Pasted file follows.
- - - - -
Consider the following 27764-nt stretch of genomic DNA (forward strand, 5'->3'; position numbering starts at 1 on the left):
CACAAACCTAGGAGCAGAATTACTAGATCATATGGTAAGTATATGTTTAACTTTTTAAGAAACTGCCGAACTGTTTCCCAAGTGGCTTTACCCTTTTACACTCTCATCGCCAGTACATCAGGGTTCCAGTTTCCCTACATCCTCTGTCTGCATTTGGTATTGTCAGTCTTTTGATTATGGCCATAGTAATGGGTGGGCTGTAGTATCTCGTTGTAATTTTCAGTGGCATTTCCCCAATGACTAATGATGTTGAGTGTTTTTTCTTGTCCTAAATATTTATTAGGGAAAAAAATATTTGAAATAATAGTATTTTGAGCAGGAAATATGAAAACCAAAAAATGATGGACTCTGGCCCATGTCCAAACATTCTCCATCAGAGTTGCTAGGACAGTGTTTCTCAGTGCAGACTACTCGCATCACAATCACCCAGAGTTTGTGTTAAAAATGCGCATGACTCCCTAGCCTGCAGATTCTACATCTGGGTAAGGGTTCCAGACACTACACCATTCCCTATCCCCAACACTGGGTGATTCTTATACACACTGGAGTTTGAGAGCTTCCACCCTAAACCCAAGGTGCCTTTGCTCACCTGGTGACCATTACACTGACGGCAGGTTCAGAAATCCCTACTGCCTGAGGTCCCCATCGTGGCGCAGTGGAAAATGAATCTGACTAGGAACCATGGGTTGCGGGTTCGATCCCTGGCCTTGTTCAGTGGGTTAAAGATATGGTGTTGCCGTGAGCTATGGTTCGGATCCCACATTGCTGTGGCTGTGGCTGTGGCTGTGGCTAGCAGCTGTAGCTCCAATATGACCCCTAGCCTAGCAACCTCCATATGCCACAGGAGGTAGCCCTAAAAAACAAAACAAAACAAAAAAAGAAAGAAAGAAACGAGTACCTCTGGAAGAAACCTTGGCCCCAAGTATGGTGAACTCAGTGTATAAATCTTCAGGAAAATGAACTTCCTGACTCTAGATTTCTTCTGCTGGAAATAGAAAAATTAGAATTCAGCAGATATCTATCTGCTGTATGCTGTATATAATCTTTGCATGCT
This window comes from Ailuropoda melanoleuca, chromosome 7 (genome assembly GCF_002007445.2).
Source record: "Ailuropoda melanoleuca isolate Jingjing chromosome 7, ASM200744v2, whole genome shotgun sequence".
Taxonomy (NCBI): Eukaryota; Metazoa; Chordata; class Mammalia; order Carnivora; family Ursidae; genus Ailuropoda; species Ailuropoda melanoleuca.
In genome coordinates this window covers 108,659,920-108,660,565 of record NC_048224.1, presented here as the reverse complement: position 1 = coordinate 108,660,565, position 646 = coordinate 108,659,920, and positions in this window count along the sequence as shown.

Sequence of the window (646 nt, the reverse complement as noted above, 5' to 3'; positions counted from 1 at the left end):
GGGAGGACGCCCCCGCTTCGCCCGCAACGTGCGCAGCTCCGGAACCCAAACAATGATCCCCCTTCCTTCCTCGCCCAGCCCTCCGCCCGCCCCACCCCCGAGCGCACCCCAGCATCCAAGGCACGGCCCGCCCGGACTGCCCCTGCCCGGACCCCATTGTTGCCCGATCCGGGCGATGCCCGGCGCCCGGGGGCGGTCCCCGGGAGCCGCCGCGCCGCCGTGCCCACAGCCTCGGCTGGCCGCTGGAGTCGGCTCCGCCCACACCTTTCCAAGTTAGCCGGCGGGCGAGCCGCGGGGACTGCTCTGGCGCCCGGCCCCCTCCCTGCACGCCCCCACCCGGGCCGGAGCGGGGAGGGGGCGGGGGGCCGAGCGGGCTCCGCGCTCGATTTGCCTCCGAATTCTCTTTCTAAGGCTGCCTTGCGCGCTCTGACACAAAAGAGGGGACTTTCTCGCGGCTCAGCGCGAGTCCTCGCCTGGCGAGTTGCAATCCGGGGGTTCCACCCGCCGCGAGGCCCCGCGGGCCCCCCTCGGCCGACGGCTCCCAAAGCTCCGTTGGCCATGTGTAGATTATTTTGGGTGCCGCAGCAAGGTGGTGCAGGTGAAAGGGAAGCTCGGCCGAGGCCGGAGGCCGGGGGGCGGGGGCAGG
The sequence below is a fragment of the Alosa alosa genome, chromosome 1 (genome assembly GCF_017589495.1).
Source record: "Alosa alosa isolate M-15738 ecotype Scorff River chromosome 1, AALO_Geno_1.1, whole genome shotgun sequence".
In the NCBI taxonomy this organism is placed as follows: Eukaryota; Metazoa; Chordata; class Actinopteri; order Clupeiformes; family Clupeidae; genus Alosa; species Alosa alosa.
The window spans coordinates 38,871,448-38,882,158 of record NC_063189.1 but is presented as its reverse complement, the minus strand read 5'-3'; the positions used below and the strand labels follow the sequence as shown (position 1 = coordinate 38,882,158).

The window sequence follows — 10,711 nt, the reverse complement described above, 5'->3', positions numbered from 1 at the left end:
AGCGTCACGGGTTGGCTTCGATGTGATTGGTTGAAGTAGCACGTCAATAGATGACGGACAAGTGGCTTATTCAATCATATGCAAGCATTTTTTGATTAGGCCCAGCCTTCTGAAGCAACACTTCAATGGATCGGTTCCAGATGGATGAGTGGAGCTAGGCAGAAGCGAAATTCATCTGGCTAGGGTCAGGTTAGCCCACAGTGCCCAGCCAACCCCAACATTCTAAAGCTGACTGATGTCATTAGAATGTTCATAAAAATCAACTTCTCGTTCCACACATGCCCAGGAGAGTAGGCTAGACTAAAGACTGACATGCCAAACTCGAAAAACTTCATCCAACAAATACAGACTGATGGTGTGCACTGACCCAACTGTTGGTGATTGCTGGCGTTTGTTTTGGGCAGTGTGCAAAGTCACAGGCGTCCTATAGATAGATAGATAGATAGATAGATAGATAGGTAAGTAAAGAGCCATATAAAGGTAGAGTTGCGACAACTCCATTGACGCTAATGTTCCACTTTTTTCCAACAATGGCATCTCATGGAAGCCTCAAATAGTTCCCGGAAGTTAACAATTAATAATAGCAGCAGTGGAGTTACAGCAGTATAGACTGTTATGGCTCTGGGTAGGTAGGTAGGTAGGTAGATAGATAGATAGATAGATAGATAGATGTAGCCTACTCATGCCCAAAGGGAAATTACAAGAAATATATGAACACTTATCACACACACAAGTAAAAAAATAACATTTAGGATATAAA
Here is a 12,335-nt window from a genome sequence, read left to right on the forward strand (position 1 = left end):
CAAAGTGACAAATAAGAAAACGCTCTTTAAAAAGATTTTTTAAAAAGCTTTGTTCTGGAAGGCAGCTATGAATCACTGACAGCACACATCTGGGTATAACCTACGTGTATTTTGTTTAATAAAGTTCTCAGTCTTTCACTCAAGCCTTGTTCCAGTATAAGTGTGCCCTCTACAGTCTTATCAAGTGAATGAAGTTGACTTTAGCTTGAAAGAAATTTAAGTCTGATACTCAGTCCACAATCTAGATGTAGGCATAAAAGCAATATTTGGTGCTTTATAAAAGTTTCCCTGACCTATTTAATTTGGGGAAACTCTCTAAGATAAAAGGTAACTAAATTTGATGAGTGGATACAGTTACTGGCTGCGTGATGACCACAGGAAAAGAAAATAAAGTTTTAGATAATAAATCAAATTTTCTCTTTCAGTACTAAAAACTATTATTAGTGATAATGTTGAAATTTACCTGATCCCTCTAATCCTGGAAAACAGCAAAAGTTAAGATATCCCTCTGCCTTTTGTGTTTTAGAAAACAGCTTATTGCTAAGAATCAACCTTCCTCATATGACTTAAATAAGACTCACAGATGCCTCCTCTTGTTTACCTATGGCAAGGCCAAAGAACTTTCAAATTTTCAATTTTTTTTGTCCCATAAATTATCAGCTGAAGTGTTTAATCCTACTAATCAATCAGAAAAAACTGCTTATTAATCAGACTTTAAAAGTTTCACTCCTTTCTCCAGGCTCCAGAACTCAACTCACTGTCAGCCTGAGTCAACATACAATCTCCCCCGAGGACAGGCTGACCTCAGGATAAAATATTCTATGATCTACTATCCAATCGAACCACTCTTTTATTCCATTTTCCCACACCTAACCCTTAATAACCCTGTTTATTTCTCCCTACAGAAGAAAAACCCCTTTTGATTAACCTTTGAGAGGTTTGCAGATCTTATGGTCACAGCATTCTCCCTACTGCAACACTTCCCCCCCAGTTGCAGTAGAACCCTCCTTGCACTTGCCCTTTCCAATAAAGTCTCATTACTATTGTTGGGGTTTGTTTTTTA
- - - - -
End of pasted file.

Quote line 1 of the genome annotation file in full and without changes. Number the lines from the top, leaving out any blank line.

Consider the following 27764-nt stretch of genomic DNA (forward strand, 5'->3'; position numbering starts at 1 on the left):